By Midland regional Coordinator, Yi Small.


In 2017 People First 2- day Leadership Forum, Midland region 5 member representatives with coordinator and 2 assistants presented a project – The Treaty of Waitangi. That was the first time having the Treaty as a project in leadership forum. It went very well. However, we felt that the time allowed was far too short, the audiences didn’t learn the history necessary to put the Treaty in context, and understand the complex issues.


The 5 representatives felt strongly that it is necessary to have a workshop of the Treaty in Midland region. We therefore talked to all midland groups and they wanted to have a Marae Hui (marae stay) for regional meeting in 2018. They thought that Marae would be a great place to talk about Te Tiriti. The decision had been made by the groups which midland would have a 2-day marae stay hui in March 2018.



  • 5 Midland Regional Committee members.
  • Tauranga 2 members
  • Rotorua 1 members
  • Hamilton 2 members
  • Whakatane 2 members
  • Te Awamutu 2 members
  • Gisborne 2 members.


A summary of the workshop

1. Pre-Treaty: The limited fighting and conflict resolution (through intermarriage) between neighbouring tribes before Pakeha arrived was discussed.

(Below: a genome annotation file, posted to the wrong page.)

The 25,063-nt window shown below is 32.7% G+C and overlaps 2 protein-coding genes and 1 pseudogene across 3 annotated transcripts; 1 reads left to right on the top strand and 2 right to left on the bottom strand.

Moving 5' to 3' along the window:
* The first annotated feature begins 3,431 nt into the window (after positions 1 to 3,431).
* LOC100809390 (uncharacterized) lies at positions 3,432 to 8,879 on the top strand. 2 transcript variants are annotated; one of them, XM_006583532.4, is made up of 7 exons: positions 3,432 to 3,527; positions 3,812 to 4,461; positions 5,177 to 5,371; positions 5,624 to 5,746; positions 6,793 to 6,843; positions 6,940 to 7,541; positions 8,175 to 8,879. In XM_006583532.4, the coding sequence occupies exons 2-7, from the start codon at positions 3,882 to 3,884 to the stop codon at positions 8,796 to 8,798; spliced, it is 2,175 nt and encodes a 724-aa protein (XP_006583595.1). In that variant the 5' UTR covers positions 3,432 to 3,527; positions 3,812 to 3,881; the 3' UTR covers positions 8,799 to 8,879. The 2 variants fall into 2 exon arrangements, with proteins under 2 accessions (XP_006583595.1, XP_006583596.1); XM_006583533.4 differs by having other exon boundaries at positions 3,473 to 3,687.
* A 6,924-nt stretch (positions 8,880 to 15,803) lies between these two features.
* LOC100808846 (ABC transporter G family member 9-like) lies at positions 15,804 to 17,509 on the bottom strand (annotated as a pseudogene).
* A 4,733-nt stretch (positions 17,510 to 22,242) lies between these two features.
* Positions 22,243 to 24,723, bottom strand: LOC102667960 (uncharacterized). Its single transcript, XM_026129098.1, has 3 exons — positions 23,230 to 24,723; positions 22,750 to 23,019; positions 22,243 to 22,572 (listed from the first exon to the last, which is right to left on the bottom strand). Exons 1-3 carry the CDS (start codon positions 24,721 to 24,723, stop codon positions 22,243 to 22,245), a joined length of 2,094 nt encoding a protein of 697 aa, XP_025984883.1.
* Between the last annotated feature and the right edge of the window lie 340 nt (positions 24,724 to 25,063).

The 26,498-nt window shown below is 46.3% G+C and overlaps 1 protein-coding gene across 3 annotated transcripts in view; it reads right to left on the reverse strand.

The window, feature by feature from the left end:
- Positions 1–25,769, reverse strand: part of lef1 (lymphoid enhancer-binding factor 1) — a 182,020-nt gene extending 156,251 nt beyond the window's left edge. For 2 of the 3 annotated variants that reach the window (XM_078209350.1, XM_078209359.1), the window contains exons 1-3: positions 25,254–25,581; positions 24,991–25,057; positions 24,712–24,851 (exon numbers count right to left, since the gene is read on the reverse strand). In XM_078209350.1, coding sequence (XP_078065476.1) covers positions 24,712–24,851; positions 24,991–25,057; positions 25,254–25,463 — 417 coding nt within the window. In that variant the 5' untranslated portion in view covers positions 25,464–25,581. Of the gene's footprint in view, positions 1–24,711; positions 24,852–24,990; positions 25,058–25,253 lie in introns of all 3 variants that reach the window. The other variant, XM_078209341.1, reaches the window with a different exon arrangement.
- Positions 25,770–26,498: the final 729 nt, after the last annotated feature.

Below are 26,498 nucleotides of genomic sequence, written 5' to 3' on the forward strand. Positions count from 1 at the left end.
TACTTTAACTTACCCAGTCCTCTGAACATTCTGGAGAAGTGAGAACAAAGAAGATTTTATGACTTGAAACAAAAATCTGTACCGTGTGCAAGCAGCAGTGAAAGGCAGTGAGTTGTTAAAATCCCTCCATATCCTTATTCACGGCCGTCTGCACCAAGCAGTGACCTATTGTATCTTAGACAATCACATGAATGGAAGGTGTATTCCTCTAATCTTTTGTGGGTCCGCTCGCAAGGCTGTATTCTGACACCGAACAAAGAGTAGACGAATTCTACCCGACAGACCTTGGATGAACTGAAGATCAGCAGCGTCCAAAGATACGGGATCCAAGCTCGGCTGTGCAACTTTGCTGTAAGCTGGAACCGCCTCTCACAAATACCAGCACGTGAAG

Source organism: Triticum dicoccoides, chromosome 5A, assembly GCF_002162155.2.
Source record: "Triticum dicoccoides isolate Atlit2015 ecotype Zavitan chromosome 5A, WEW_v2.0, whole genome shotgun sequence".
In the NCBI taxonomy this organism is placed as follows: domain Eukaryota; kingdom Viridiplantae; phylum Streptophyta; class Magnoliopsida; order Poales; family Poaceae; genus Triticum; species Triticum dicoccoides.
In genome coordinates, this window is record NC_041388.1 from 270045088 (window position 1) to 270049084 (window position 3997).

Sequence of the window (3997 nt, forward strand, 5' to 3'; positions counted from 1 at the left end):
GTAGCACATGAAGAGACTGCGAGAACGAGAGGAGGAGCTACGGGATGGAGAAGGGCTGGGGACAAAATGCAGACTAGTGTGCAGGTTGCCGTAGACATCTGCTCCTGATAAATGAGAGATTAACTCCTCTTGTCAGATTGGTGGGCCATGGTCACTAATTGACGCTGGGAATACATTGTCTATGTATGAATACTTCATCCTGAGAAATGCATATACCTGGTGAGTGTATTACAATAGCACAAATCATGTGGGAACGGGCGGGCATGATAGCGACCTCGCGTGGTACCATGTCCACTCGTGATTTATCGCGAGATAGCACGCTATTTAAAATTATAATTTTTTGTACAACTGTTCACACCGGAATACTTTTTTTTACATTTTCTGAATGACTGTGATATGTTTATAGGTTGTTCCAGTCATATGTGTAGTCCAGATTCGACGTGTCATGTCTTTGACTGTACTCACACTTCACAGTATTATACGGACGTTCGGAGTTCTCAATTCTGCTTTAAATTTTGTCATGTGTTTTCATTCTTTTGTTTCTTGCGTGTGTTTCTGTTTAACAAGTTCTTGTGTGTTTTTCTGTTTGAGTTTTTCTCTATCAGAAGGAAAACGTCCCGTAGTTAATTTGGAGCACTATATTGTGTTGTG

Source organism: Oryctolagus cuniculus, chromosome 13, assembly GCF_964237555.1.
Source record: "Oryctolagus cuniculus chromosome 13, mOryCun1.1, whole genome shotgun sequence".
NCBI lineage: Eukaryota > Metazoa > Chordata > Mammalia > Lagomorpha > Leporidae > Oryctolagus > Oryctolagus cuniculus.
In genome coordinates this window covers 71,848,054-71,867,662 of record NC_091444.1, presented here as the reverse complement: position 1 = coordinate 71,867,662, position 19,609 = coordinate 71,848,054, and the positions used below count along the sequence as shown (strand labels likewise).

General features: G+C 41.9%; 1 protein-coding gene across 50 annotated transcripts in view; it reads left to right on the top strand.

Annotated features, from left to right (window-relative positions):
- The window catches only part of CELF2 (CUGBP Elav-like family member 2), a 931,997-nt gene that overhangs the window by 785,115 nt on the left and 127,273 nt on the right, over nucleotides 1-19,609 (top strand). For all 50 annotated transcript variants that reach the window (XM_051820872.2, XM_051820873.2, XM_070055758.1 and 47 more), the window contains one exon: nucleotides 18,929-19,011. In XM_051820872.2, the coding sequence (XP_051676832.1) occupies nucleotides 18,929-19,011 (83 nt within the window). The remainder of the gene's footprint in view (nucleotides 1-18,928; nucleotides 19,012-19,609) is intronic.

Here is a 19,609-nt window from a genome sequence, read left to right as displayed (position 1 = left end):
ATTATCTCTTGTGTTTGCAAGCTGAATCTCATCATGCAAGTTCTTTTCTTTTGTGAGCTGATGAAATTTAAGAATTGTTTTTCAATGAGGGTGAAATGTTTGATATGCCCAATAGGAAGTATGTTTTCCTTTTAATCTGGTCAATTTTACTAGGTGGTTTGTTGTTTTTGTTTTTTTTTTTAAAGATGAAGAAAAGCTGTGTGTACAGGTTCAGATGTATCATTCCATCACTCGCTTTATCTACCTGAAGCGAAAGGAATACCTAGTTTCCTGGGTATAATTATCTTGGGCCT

2. Treaty: This was talked over with plain language versions of the texts.

3. Post-Treaty – 19th century: The loss of Maori people through wars and disease. More and more Pakeha flooded in.This effect of this century on Maori was summarised as:

  • Loss of power
  • Loss of people
  • Loss of land

4. Post-Treaty – 20th century: Maori moved from tribal areas into cities where they were amongst Pakeha and English language was the norm.  This century was summarised as: Loss of culture.

5. The Treaty today were briefly summarised as: Maori should be able to make decisions for Maori. This was likened to people with learning disability being able to make decisions for themselves.

What People First leaders need to know:

  • Understand the difference between Maori version and English version of Te Tiriti.
  • Always respect the Maori members in People First.
  • Build strong Maori leadership.
  • Self – advocacy (speaking up for your rights) is making Te Tiriti real in People First.